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10 Best Practices for Matching-Gifts Success

October 5, 2012 By Joe Boland
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For fundraisers looking to boost their fundraising campaigns, matching gifts provide attractive incentives for organizations and donors alike. Fundraisers have the bonus of a built-in offer to "double your gift," not to mention the support of the person(s) providing the match, while donors have even more reason to give to their causes of choice by having their dollars stretch even further.

At Blackbaud's annual bbcon earlier this week, Blackbaud Chief Scientist Chuck Longfield gave an overview of this popular fundraising strategy and provided best practices for running a matching-gifts campaign in his session, "Don't Leave Money on the Table: 10 Best Practices for Success With Matching Gifts."

While "you won't get rich" from matching gifts, Longfield said, it's a great way to boost any fundraising campaign. Plus, there are lots of opportunities out there. In fact, Longfield said:

  • There are more than 19,000 matching-gift programs in the U.S.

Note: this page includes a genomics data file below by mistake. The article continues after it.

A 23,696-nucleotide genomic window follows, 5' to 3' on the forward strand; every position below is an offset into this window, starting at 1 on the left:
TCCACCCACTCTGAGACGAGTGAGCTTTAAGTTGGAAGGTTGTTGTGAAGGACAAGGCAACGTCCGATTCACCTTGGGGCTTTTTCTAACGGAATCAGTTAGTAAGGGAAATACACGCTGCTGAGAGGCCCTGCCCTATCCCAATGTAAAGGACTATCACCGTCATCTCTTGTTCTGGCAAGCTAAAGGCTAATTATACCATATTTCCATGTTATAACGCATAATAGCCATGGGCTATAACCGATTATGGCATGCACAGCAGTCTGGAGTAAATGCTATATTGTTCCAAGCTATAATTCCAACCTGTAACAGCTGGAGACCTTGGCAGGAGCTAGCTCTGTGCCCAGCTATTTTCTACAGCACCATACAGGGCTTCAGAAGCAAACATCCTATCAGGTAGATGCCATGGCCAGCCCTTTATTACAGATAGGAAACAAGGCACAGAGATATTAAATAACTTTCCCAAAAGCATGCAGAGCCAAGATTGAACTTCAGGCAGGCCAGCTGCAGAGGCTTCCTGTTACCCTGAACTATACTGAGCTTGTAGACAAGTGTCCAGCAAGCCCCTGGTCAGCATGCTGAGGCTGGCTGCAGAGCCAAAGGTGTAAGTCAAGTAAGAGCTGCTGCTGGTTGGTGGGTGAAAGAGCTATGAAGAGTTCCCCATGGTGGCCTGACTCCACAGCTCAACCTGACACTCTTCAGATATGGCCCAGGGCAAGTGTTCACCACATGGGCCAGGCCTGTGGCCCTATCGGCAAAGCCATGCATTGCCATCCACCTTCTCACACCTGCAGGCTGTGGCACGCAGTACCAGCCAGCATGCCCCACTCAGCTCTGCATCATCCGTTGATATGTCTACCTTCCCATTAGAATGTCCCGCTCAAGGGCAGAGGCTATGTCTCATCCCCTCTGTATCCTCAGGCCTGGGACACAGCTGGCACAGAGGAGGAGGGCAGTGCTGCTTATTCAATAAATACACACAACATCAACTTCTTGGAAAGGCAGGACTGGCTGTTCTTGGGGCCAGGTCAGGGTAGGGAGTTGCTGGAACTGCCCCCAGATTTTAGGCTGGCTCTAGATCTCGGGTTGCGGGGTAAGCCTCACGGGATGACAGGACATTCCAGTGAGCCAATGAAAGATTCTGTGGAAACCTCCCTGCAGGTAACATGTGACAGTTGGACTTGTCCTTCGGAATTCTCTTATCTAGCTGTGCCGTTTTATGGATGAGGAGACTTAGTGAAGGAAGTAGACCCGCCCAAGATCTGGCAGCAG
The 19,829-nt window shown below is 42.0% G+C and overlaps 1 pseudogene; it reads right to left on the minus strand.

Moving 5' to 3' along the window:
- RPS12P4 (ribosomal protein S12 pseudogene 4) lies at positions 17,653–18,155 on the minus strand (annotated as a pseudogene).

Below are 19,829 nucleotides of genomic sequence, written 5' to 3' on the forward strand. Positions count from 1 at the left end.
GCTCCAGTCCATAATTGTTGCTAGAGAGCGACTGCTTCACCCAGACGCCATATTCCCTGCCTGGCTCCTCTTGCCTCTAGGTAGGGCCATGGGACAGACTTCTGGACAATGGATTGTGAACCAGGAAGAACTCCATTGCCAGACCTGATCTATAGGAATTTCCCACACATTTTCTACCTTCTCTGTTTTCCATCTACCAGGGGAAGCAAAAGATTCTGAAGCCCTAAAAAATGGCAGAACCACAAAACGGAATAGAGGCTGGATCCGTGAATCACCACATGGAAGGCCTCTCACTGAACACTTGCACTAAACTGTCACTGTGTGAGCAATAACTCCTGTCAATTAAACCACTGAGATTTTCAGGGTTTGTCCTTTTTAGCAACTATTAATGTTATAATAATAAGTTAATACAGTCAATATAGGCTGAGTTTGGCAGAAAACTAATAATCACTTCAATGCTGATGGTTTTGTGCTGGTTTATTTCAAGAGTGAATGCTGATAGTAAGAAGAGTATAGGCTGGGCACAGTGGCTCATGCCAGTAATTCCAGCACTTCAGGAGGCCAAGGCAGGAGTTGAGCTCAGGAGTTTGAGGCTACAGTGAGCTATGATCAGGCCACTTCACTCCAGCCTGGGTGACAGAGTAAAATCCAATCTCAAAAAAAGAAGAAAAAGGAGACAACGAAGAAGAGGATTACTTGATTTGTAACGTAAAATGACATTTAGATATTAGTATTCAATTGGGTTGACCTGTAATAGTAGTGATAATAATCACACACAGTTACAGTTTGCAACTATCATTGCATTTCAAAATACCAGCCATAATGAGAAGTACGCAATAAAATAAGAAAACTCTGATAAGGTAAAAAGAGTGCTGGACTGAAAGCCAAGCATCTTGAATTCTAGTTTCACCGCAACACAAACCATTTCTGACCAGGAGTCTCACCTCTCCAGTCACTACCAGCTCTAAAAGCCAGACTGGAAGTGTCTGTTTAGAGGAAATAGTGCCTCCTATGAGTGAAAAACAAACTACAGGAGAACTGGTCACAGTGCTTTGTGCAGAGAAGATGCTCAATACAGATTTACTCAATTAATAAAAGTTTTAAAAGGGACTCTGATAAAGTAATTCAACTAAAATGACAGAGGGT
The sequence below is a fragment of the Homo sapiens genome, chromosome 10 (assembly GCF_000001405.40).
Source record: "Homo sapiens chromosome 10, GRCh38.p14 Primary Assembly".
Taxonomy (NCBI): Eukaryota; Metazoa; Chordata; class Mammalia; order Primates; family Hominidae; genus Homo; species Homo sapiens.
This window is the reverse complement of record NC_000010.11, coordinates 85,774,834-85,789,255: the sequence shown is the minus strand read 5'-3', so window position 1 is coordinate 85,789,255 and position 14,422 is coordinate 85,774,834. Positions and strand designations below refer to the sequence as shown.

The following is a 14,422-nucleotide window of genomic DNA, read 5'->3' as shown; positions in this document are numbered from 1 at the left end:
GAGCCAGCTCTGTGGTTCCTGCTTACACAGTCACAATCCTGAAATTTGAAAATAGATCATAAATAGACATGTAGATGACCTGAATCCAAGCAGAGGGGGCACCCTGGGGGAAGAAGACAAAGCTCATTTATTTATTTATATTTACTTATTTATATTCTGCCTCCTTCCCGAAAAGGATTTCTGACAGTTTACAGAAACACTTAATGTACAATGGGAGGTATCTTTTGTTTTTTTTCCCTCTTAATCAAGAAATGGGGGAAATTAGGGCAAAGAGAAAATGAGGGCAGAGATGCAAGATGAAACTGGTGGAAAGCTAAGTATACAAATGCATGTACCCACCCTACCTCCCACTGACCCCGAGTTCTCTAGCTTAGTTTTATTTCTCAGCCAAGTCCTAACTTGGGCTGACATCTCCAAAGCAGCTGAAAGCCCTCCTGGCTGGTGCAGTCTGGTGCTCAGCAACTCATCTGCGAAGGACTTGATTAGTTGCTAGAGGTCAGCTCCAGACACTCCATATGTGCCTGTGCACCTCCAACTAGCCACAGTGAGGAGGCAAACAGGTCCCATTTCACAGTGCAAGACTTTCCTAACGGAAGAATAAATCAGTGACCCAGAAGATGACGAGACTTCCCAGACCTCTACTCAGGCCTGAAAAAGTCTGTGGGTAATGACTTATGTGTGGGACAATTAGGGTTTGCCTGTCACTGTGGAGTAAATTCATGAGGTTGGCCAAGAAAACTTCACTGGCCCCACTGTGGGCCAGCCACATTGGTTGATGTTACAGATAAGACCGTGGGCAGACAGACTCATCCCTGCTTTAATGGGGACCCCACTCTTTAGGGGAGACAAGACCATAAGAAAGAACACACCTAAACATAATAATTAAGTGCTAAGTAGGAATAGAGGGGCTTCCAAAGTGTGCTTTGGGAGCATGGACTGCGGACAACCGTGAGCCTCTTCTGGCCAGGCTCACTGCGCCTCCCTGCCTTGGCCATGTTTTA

• Nearly one in 10 donors work for a company that matches gifts.
  • And matching gifts make up 10 percent of all corporate philanthropy.

He added that the process is getting easier, with vendors increasingly providing matching-gift services.

But that doesn't mean running a matching-gift campaign is seamless. Fundraisers still need to remember and implement these 10 best practices Longfield shared.

1. Remind donors to match their gifts
Put call-outs and reminders to matching gifts anywhere and everywhere. That includes "reminder" text in solicitations, matching-gift text in the acknowledgment and receipt, and a buckslip or leaflet as an add-on to an appeal or thank-you.

Longfield also suggested posting matching-gift information on your website and being sure to mention it during telemarketing calls. It's always a good idea to tap constituents at companies with matching-gift programs as well.

2. Acquire employment information
Another way to unearth potential matching gifts is by gathering data on your donors and supporters, particularly employment information to. Longfield said you should:
  • Ask for employment information on your website, in the mail and on the phone.
  • Ask on event registration forms.
  • Check records from prior matching gifts.
  • Infer from e-mail addresses potential matching-gift prospects — e.g., Check@Apple.com.
  • Collect business cards.
  • Search online, LinkedIn and newspapers.
  • Survey your donors.
  • Match records from United Way donors.
  • Run your database through screening services.
  • Remember to record everything in your database.

 

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